Special mention should be made of the matter of the free services 
donated by the Sisterhoods conducting St. Mary's and Mary's Help 
Hospitals. As Sisters' services represent a financial saving to a hospital, 
the actual money equivalent should be estimated and listed as a donation 
from the Sister personnel. The amounts, therefore, listed as income from 
donations at St. Mary's and Mary's Help Hospitals represent the money 
equivalent of donated Sisters' services, and were computed by the 
Survey on the basis of current salaries for the positions held by Sisters 
in these two hospitals. The importance of the contribution of the Sister- 
hoods maintaining the two hospitals does not receive due recognition 
unless this is done. In securing cost items for purposes of comparing 
costs with those of other institutions, such estimates should be included as 
salary items, and, in recognition of the services donated free by the 
Sister personnel, they should be included in public statements of funds, 
contributions, materials, etc., donated to these hospitals. 



♦French Hospital income eliminated in finding- percentages. 



72 Hospital and Health Survey 



The finances of the French and Franklin Hospitals present special 
problems as these two institutions are essentially the undertakings of 
mutual benefit organizations. As the French Hospital did not furnish 
the Survey with the financial information supplied by other institutions, the 
facts reviewed were those contained in the organization's last- published 
report. These indicate that the hospital and Benevolent Society are con- 
ducted as a unit and that the undertaking for the fiscal year, ended in 
March, 1923, showed a profit of some $14,000. The facts furnished b^ 
Franklin Hospital indicate that the institution is a subsidiary of the 
German General Benevolent Society, to which rental is paid for the use 
of the hospital plant. For 1922 the hospital showed a net profit from 
operation of $545, which sum was applied to the reduction of the $34,000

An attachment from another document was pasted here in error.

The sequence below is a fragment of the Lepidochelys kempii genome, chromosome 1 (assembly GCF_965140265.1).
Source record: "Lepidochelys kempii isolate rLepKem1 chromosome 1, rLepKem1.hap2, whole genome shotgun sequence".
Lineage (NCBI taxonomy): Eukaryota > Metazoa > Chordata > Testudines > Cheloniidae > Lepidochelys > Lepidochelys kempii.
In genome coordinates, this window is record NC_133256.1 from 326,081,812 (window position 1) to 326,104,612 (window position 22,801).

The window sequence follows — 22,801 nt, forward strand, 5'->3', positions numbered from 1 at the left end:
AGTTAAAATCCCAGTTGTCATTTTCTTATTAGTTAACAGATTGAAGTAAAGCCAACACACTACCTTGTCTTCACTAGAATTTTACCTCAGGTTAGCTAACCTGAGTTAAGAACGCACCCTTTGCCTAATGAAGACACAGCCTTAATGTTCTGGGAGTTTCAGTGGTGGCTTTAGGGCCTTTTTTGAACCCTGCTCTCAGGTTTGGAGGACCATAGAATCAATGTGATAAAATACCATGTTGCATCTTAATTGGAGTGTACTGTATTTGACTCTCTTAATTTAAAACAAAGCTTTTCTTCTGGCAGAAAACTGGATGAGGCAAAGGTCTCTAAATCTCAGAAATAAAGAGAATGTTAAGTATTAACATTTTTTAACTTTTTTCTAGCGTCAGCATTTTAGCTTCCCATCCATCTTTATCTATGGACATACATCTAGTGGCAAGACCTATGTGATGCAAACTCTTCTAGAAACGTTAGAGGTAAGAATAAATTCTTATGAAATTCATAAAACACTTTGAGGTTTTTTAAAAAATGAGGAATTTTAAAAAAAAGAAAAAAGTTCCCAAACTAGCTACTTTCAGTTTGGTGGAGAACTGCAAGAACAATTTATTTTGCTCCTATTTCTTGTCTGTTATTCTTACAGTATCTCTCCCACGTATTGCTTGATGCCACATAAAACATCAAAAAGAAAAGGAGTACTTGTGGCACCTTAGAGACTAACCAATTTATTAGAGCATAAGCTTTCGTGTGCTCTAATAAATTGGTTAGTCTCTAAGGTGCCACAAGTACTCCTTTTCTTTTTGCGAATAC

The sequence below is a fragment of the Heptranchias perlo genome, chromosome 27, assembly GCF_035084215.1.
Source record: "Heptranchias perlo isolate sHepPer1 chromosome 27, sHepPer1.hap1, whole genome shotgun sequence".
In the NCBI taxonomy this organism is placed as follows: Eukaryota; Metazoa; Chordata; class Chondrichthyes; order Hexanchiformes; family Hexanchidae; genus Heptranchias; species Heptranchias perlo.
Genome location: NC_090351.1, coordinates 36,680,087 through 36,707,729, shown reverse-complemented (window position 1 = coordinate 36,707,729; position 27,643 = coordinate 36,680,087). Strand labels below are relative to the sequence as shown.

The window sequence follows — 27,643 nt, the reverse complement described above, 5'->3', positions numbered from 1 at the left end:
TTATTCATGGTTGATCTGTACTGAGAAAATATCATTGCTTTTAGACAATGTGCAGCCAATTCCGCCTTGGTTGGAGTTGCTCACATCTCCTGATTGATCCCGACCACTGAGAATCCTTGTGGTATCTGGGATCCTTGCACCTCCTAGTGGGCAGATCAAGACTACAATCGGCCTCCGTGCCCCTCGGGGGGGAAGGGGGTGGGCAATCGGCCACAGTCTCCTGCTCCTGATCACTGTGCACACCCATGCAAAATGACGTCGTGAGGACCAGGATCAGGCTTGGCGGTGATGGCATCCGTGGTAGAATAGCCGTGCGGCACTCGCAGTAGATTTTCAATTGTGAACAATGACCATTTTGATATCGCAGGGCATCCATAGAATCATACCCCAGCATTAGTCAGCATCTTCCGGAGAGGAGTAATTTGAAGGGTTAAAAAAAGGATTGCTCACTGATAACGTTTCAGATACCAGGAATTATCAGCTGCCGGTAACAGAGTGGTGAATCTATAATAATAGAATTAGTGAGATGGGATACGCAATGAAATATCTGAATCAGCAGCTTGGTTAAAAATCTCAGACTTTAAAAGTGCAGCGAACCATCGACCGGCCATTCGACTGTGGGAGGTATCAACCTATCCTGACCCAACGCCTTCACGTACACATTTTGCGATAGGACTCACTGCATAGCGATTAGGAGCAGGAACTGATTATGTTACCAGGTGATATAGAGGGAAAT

deficit arising through the mutual insurance activities of the Society. 

The total expenditures of the ten institutions during 1922, amounting 
to $3,752,412.70, is shown for the individual hospitals as follows: 

Hospital Expenditures, 1922 

Public Institutions — 

San Francisco Hospital $ 713,000.00 

University of California Hospital 527,220.70 

Total $1,240,220.70 

Privately Controlled Institutions — 

Children's Hospital , 280,433.18 

Franklin Hospital . . 369,317.47 

French Hospital (Society expenses included) 219,303.19 

Lane and Stanford University Hospital 585,419.38 

Mary's Help Hospital 152,109.02 

Mount Zion Hospital 335,607.40 

St. Luke's Hospital 317,490.74 

St. Mary's Hospital 252,511.62 

Total $2,512,192.00 

Grand Total . . .......; $3,752,412.70 

Due to the incompleteness and the differences of classification of 
expense items, it was not possible to analyze the relative amounts expended 
for the various items of hospital maintenance. These are important as 
indications both of service given and administrative policy, in that they 
show the amounts expended for the various phases of hospital work. 

The following table showing the relative percentage of the total 
expenses for each of the eight principal items of hospital operation, in 
a group of seven hospitals recently studied in New York City, is here-